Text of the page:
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Letter to the editor: Large dairies are not sustainable in long term
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From Ben Beardmore


To the editor:

In 2011, I relocated to Green County because I fell in love with its clean air and pastoral landscape, carefully cultivated by generations of family farmers - many of whom still work the land of their grandparents and great grandparents. I firmly believe that CAFOs like the proposed 5,000-cow dairy slated to be built in Brodhead pose a threat to Green County's most valuable assets - its land, water and air.

The "C" in CAFO stands for "concentrated", and that means a staggering amount of animal sewage every day. One dairy farm with 2,500 cows produces as much waste as a city with of over 400,000 residents. Unlike human waste, however, CAFO waste is almost never treated to reduce disease-causing pathogens such as E. coli and cryptosporidium, or remove chemicals including pharmaceuticals, heavy metals and other pollutants. Owners of CAFOs often argue that wastes produced by livestock contain nutrients that offset the use of synthetic fertilizers; however the sheer volume of waste produced is unsustainable. Within a few years, the manure overwhelms the ability of the land to absorb it, and pollutes surface and groundwater. Because of the manure lagoons' sheer size, heavy rains can cause spills that affect the entire watershed. The cost of this pollution is passed directly to the surrounding community, as cities face higher costs to treat drinking water, rural residents are forced to buy bottled water, and property values plummet.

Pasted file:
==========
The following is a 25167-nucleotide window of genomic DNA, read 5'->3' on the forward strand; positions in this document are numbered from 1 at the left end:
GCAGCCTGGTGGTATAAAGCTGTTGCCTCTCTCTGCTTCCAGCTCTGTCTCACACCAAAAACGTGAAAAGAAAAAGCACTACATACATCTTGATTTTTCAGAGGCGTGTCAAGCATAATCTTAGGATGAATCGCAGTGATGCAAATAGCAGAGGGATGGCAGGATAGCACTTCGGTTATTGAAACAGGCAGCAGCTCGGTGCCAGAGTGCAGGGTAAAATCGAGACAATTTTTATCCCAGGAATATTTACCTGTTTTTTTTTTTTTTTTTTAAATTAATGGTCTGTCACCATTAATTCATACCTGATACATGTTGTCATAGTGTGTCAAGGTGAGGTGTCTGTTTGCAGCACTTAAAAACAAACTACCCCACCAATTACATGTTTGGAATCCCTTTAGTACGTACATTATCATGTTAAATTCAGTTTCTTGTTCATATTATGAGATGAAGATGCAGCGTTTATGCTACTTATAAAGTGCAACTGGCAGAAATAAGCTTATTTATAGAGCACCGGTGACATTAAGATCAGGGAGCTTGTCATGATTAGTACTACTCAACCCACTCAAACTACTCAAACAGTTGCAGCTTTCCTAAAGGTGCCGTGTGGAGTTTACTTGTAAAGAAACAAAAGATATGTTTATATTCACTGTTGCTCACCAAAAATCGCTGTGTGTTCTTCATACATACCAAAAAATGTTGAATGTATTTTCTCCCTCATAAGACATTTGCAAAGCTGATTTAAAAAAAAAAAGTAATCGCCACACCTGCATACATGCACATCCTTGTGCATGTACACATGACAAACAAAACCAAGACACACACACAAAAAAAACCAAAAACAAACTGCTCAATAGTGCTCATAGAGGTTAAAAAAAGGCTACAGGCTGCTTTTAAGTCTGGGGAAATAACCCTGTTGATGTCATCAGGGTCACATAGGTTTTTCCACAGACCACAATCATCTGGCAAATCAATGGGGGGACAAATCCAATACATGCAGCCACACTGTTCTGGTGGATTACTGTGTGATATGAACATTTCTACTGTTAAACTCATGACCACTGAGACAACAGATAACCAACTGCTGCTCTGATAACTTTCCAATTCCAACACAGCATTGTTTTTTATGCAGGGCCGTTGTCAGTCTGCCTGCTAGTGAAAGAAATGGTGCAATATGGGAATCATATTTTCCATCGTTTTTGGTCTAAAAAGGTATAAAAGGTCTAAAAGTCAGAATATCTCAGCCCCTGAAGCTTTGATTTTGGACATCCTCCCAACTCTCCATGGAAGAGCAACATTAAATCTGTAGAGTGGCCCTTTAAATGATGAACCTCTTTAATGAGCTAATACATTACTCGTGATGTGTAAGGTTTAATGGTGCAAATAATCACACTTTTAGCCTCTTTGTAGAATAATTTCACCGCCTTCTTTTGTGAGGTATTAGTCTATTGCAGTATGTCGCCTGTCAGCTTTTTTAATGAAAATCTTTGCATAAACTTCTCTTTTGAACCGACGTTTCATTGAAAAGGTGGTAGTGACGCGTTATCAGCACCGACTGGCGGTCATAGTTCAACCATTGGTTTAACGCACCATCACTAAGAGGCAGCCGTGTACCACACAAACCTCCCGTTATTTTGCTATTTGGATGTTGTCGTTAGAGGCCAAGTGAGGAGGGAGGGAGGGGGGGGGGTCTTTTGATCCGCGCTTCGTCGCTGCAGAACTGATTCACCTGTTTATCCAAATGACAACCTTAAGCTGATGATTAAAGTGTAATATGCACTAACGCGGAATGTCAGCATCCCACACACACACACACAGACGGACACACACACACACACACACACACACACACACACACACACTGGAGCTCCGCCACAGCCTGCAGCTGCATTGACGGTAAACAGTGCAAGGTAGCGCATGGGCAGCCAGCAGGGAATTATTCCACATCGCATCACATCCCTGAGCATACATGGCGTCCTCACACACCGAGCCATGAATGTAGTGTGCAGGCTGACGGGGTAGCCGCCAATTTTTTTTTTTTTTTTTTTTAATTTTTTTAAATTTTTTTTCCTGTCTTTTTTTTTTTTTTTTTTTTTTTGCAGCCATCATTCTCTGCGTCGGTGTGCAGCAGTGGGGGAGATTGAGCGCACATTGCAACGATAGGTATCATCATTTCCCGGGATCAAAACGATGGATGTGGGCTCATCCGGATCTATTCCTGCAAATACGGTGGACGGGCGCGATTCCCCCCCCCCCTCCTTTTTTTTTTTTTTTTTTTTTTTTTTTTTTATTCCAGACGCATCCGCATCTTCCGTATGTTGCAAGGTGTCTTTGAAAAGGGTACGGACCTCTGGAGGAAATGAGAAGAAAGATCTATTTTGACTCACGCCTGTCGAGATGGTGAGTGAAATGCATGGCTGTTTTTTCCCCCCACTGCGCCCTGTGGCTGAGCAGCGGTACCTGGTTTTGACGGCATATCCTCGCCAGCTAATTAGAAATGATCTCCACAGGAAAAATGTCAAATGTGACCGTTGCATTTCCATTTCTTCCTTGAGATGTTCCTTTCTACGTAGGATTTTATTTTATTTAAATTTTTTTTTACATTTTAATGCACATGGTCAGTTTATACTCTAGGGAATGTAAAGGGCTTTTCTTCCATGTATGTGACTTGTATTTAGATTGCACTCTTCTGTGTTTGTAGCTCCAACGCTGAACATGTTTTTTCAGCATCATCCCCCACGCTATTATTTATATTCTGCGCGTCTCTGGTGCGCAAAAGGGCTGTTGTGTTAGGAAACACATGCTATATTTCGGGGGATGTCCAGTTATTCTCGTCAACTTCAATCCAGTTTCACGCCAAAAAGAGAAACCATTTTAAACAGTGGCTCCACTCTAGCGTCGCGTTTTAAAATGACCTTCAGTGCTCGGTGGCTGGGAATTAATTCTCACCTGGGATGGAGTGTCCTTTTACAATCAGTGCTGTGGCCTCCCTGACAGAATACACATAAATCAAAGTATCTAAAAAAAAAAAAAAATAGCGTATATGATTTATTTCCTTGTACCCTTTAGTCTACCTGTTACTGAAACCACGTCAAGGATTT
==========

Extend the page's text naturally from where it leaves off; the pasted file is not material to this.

Virtually every argument made in favor of CAFOs is based on their supposed economic benefits to rural communities. Research has shown that though CAFOs may generate profits for their owners, they do not promote rural economic development. CAFOs' business model relies on externalizing as many costs as possible while concentrating profits. They pollute their neighbors' land and deplete and pollute our aquifers. They bring in low-wage jobs and displace the small-scale farmers who are keeping Green County's traditions of high-quality dairy products alive. When environmental degradation causes local and state governments to bring in stricter regulations, they pull up stakes and move their operations to greener pastures. Simply put, CAFOs are neither environmentally nor economically sustainable.

For over 100 years, Green County has gotten agriculture right. We produce the some of the finest cheeses in the world, and attract new residents with our tradition of caring for the land and each other. Let's not mess it up.